What I was attempting last year was to cue him to go slow from a squeeze with the calves but Im thinking I need a stronger more direct cue.

    I guess I will keep waiting for peoples responses.

    Like I said Im on the fence about putting a spur stop on Skip just cause he stops really well with the cues I do use.

    It never even occured to me to use a cue with the spur for slow. I guess I will have to figure something out-

    I dont want to start changing things around too much and really confuse him before next show season. (If I started training him to spur stop)

    The major thing that deterrs me from it is how many people Ive seen with their downward transitions from lope to walk actually come to a complete stop- then walk off which is considered a break of gait- and is supposed to be faulted. I placed under a girl that did this- and from what Ive been taught is its incorrect.

    I dont know but I cant wait for more responses on this subject. XD

    Lol not that it matters cause I cant ride right now - this is making me want to go ride...
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    I have never trained for a spur stop, but the QH mare I leased two years ago now, was trained to do a spur slow down... Clench both legs against her side and she'd slow down immediately, you just kept asking with both legs until she slowed to the speed/gait you wanted. For a stop, you sat deep and released all leg and she'd stop.

    The negative I've heard from people in regards to having a horse trained with a spur stop, is that it's more challenging to ask them to do other things with your leg and not have them stop or slow way down. I have not ridden through a spur stop or tried to train it, so I have no personal viewpoint ... I will be interested to follow the thread as it progresses.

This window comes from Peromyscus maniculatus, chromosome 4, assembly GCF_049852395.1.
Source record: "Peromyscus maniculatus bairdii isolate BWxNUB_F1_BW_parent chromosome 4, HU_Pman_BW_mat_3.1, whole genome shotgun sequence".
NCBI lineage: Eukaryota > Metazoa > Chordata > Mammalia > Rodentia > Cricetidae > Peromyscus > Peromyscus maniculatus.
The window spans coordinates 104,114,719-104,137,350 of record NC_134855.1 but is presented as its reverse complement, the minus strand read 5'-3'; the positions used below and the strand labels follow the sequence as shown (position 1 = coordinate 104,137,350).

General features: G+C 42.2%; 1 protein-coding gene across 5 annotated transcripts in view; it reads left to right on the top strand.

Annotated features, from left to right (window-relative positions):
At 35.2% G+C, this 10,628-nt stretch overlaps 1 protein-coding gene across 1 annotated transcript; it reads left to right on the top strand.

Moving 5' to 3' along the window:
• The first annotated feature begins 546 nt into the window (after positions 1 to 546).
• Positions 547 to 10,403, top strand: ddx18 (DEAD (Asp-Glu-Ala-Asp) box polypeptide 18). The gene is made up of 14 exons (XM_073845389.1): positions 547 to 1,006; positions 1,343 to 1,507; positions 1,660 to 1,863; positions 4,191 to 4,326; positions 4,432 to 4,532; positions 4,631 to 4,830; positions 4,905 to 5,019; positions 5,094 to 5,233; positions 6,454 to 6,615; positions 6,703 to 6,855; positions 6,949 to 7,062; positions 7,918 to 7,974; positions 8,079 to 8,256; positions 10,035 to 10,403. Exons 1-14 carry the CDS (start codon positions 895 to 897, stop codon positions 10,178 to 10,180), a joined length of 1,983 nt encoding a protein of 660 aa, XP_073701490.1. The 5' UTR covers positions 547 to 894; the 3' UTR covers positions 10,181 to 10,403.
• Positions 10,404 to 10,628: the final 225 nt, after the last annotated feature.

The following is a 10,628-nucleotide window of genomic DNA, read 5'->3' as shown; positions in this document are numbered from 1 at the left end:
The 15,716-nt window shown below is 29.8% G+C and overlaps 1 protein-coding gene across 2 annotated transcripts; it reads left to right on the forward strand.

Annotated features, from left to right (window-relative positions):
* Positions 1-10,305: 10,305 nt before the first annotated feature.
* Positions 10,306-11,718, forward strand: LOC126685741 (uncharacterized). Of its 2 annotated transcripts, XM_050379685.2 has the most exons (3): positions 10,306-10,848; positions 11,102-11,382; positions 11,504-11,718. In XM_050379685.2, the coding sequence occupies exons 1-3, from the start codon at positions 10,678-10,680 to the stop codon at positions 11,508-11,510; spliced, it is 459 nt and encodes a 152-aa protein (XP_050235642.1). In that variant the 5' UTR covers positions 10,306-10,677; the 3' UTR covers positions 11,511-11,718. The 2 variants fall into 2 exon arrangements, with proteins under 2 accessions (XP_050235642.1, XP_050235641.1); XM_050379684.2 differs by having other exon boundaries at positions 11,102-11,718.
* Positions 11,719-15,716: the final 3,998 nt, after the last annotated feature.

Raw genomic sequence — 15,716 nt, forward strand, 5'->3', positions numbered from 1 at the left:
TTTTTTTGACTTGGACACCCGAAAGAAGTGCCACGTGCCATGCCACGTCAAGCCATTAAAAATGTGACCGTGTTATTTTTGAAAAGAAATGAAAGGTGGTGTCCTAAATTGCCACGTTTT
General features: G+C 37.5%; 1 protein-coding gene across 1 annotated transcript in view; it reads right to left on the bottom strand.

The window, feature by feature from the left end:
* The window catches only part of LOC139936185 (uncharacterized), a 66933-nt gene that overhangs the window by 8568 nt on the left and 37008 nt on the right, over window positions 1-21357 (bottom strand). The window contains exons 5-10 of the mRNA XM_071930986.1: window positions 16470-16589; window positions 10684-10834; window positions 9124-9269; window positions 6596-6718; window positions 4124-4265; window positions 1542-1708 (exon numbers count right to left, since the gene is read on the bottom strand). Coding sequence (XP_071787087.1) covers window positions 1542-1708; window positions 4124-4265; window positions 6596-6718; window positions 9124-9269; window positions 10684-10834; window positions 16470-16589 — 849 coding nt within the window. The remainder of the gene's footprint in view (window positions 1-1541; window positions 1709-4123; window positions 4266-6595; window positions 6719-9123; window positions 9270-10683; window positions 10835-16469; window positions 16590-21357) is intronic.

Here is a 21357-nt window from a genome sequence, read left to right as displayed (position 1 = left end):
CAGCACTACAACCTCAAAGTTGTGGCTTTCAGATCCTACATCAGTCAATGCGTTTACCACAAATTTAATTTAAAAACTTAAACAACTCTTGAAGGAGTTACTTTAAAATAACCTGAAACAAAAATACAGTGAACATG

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    I absolutely LOVE it!

    my riding backround started in hunters so naturally when I switched to western the concept of stopping the horse with my legs was insane. But the first time I rode a spur trained horse I knew I would never go back. I have ridden western horses trained both ways..and to different extents. Some have just been spur stop and others have been completely spur trained meaning speed was also controlled w/ spurs.

    I will NEVER have a horse w/o it. If you are riding western it can be a lifesaver. I do mostly pattern classes and I dont know how I would be able to do a NICE clean pattern w/o having a spur trained horse. There is nothing prettier than a pattern without moving your hands.

    My preference is a completely spur trained horse. My current horse is kind of a mix. He is leg/spur trained. Meaning sometimes you dont use your spurs but use your calves to slow/collect him.

    it has also saved me a few times when my bridle came loose and all I had to do was stop him with my legs.

    I will always be a strong advocate for spur trained horses. I think if your going to show it is almost necessary. Now I have ridden a few nice pattern horses that wernt spur trained but it is rare that you have a horse that 100% of the time wont fake you out when you say whoah..or wont throw his head when you stop him w/ your hand/seat.

    I do agree it can be overused but I think it is becoming less and less common with all of the new rules in AQHA.